Given all this it's hard for me to really see Chavez as a bad guy. Maduro on the other hand had relatively few of Chavez' good elements and many more flaws. People fleeing Chavez b/c he wanted to increase taxes were at least mostly not refugees while those who fled after the stuff hit the fan in 2014 have an unchallengeable claim.

https://en.wikipedia.org/wiki/Hugo_Chávez

1. Murder rates skyrocketed so badly that he banned his government from releasing statistics.
2. He suppressed the press.
3. He arrested and exiled political opponents.
4. He pardoned many corrupt officials and ordered his government not to investigate corrupt people if they were loyal to him.
5. He pushed 9/11 conspiracy theories.
6. He literally gave out money at polling stations.

These are not the actions of a good man or an intelligent man. I can’t believe you’re defending Hugo Chavez, one of the worst world leaders of the millennium.

When you read all these pro-Chávez things online, they come from Maduro. Maduro was the only competent man in Chávez’s inner circle. With the possible exception of Evil Villain Tareck El Aissami, the rest of Chávez’s inner circle was dangerously incompetent. If one of those like Alí Rodríguez Araque, Elias Jaua, Diosdado Cabello, or Adán Chávez, they would probably be dead by now.
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SevenEleven
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« Reply #7 on: May 26, 2020, 11:32:06 pm »

A populist autocrat with anti-democratic tendencies fully reliant on charisma and cultism has never been a good thing, anytime or anywhere.

https://abcnews.go.com/ABC_Univision/News/ways-chavez-destroyed-venezuelan-economy/story?id=18239956

Chavez is directly responsible for Venezuela's current situation. Venezuela is indisputably worse off than it was pre-Chavez.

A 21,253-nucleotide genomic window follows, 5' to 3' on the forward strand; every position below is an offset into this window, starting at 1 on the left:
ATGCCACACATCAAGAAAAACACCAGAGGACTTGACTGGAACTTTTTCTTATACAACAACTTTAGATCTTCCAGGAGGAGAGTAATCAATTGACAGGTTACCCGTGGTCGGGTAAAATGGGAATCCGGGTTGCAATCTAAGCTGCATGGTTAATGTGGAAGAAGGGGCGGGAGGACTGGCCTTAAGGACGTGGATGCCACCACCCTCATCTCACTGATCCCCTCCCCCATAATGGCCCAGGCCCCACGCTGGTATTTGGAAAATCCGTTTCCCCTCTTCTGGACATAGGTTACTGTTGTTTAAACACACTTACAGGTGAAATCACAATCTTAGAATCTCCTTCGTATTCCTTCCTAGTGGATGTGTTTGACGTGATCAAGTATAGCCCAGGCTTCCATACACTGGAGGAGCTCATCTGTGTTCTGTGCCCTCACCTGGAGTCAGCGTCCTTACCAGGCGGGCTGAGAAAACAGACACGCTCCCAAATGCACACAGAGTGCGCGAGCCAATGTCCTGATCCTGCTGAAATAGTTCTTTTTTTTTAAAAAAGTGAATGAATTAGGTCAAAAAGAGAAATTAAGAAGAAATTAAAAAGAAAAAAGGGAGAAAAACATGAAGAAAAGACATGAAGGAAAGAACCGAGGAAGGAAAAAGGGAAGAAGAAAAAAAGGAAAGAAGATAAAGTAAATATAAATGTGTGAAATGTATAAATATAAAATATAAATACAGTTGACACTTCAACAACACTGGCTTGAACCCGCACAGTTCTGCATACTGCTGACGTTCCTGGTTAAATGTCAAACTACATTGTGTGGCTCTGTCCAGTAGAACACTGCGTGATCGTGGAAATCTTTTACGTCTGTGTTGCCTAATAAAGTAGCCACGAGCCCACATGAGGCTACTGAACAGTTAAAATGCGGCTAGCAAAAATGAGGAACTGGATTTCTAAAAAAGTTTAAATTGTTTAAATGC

I really don't need lectured to about Latin American race relations. There were problems then and still many problems now. If you're idea of "helping the poor" is to create more poverty, then sure, Chavez is a good man. But the millions of suffering Venezuelans today dwarfs the number of suffering Venezuelans when he took power.

Hugo Chavez is simply the other side of the coin to Donald Trump.
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brucejoel99
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« Reply #8 on: May 26, 2020, 11:45:30 pm »

Without hindsight:

1900: Lord Salisbury
1903 special: Arthur Balfour
1907: H.H. Asquith
1911: H.H. Asquith
1915: H.H. Asquith
1919: Woodrow Wilson
1923: Stanley Baldwin
1927: Stanley Baldwin
1931: Herbert Hoover
1935: Stanley Baldwin
1939: Franklin D. Roosevelt
1943: Franklin D. Roosevelt
1945 special: Clement Attlee
1949: Clement Attlee
1953: Dwight D. Eisenhower
1957: Dwight D. Eisenhower
1961: John F. Kennedy
1963 special: Lyndon B. Johnson
1967: Lyndon B. Johnson
1971: Richard Nixon
1974 special: Gerald Ford
1978: Jimmy Carter
1982: Ronald Reagan
1986: Ronald Reagan
1990: George H.W. Bush
1994: Bill Clinton
1998: Bill Clinton
2002: George W. Bush
2006: George W. Bush
2010: Barack Obama
2014: Barack Obama